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HISTORY CIRCLES BACK

The US Holocaust Museum urges lawmakers not to turn their backs on Syrian refugees

AP Photo/Carolyn Kaster
The Museum recalls the treatment of Jewish refugees fleeing Nazi terror.
  • Jake Flanagin
By Jake Flanagin

Reporter

Published Last updated This article is more than 2 years old.

On Monday, Nov. 19, mere hours after legislators voted to pass a bill making it even harder for Syrian refugees to seek refuge in the United States, the US Holocaust Memorial Museum released the following statement:

Acutely aware of the consequences to Jews who were unable to flee Nazism, the United States Holocaust Memorial Museum looks with concern upon the current refugee crisis. While recognizing that security concerns must be fully addressed, we should not turn our backs on the thousands of legitimate refugees.
The Museum calls on public figures and citizens to avoid condemning today’s refugees as a group. It is important to remember that many are fleeing because they have been targeted by the Assad regime and ISIS for persecution and in some cases elimination on the basis of their identity.

It’s a statement perhaps reflective of growing sentiments among North America’s Jewish communities; a recollection of policies that kept those fleeing terror and persecution in Nazi-occupied Europe from settling down in the United States. According to Holocaust Museum literature, “Between the Nazi rise to power in 1933 and Nazi Germany’s surrender in 1945, more than 340,000 Jews emigrated from Germany and Austria. Tragically, nearly 100,000 of them found refuge in countries subsequently conquered by Germany. German authorities would deport and kill the vast majority of them.” Following the Anschluss (German annexation of Austria), around 85,000 Jewish refugees (out of 120,000 Jewish emigrants) managed to reach the US. This was “far below the number seeking refuge,” however.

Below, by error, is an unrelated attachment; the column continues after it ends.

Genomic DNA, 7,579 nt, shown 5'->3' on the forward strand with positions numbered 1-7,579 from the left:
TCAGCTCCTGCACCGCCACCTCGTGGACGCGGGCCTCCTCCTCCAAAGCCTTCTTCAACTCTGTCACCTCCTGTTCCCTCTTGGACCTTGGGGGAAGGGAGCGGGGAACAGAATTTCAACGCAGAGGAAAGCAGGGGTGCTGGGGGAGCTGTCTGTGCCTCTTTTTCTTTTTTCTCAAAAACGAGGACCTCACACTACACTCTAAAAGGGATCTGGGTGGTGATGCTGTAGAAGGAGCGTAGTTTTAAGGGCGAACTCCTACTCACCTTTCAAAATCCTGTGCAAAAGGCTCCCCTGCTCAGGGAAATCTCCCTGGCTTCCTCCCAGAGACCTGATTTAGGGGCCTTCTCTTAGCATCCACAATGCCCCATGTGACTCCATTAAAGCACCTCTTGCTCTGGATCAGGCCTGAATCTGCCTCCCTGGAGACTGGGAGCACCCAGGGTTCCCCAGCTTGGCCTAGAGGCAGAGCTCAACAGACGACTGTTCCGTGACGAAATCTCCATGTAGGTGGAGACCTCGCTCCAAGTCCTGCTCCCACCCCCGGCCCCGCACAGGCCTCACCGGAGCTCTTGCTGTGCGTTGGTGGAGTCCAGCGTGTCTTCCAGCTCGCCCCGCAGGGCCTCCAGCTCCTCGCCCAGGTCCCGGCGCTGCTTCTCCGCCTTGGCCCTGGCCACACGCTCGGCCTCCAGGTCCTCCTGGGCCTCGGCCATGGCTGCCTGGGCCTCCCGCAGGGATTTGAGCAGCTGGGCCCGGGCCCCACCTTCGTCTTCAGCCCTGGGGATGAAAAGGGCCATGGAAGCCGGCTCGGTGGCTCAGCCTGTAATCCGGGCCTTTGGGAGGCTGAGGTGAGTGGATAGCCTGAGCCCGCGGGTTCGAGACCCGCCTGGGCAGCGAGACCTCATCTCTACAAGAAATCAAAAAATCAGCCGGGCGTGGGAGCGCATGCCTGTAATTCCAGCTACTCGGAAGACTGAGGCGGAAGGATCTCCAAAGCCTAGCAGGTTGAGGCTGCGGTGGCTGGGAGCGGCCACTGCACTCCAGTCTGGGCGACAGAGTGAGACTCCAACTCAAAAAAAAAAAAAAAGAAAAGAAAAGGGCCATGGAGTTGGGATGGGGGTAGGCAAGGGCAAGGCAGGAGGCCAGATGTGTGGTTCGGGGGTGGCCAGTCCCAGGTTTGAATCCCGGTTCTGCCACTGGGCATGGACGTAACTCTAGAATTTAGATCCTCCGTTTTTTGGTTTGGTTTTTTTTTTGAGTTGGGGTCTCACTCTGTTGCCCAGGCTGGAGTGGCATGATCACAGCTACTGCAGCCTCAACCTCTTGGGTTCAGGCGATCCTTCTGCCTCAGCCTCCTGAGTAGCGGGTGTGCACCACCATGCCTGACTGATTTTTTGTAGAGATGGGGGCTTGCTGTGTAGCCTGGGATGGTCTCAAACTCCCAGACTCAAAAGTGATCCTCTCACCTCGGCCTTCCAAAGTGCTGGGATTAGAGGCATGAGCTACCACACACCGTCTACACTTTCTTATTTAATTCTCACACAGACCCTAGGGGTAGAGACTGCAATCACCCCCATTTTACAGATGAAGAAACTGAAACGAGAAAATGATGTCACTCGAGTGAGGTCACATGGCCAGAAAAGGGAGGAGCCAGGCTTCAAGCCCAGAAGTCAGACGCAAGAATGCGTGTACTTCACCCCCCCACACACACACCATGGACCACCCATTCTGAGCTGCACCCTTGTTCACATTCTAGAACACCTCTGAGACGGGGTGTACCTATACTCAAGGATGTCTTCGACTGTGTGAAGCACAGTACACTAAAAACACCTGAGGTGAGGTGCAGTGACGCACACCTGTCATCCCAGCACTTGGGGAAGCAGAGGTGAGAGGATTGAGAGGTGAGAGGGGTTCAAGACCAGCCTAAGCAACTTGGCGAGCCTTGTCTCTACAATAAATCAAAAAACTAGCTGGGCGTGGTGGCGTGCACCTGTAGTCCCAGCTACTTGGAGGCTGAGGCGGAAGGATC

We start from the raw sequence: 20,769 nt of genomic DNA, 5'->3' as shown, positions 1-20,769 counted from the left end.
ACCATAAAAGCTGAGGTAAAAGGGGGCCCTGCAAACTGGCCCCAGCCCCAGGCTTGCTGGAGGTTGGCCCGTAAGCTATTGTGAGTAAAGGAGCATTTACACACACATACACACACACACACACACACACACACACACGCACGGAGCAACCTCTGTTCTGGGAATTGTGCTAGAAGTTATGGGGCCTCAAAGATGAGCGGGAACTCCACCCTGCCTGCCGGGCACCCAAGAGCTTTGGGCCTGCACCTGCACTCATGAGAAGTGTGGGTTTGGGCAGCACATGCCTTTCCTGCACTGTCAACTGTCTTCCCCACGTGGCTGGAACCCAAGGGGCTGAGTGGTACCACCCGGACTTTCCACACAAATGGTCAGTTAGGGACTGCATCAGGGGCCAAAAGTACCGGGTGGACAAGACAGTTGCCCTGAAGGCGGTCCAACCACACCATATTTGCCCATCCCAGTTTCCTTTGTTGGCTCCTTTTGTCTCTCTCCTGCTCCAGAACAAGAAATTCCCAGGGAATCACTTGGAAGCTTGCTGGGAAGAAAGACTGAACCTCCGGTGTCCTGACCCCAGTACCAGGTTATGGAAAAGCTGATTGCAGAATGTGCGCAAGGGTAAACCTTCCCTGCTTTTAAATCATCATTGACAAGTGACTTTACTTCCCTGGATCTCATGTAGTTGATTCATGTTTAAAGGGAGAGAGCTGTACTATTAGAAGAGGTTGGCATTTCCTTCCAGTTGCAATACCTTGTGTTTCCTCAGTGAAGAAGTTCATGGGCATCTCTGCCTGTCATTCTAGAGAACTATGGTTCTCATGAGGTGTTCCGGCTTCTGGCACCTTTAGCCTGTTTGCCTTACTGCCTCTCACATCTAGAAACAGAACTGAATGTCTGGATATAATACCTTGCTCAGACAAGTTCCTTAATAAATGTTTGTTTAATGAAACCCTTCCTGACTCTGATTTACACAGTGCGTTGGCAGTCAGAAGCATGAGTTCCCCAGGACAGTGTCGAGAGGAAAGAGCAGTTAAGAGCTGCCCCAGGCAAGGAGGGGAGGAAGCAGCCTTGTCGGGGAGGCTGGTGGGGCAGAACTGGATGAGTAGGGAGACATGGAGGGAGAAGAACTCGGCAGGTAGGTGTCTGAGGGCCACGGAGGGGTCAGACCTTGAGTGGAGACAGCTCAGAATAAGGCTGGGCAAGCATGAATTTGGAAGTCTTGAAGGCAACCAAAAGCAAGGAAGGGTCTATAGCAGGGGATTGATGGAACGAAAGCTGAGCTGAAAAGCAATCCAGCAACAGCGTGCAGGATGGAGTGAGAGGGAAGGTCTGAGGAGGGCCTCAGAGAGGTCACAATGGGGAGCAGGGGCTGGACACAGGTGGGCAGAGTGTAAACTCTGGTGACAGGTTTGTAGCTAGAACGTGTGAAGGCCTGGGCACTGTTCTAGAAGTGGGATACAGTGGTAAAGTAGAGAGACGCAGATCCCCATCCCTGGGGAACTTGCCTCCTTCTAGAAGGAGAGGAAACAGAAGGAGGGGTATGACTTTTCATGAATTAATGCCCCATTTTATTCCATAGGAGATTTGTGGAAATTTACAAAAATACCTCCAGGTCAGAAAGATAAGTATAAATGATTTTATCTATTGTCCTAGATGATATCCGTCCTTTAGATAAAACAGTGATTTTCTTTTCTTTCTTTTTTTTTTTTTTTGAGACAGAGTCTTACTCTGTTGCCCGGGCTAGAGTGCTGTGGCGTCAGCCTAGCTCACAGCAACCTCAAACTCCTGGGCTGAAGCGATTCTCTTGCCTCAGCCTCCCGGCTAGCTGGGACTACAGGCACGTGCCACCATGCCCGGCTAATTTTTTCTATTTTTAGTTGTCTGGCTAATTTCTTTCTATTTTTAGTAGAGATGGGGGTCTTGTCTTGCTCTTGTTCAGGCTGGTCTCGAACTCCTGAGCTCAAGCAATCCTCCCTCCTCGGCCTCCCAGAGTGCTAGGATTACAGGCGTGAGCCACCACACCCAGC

According to a New York Times interview with historian Peter Shulman, author of a widely circulated tweet highlighting anti-Semitic xenophobia present in pre-war America, US lawmakers then held similar “safety concerns” regarding a possible influx of Jewish refugees. “Jews were associated with a variety of acts and ideas that were seen as un-American, Mr. Shulman said, including Communism and violence.”

Marion Kaplan, a professor of Hebrew and Judaic studies at New York University also interviewed for the Times piece, added: “The State Department worried that among the Jewish refugees there would be Nazi spies … There was hysteria about fifth columnists coming in with the refugees.”

The parallels are there. It’s evident that the US Holocaust Museum recognizes them. Punctuating its statement, the Museum insists, “A living memorial to the Holocaust, the United States Holocaust Memorial Museum inspires citizens and leaders worldwide to confront hatred, prevent genocide, and promote human dignity.”

📬 A periodic dispatch from the annual session of the United Nations General Assembly in NYC.

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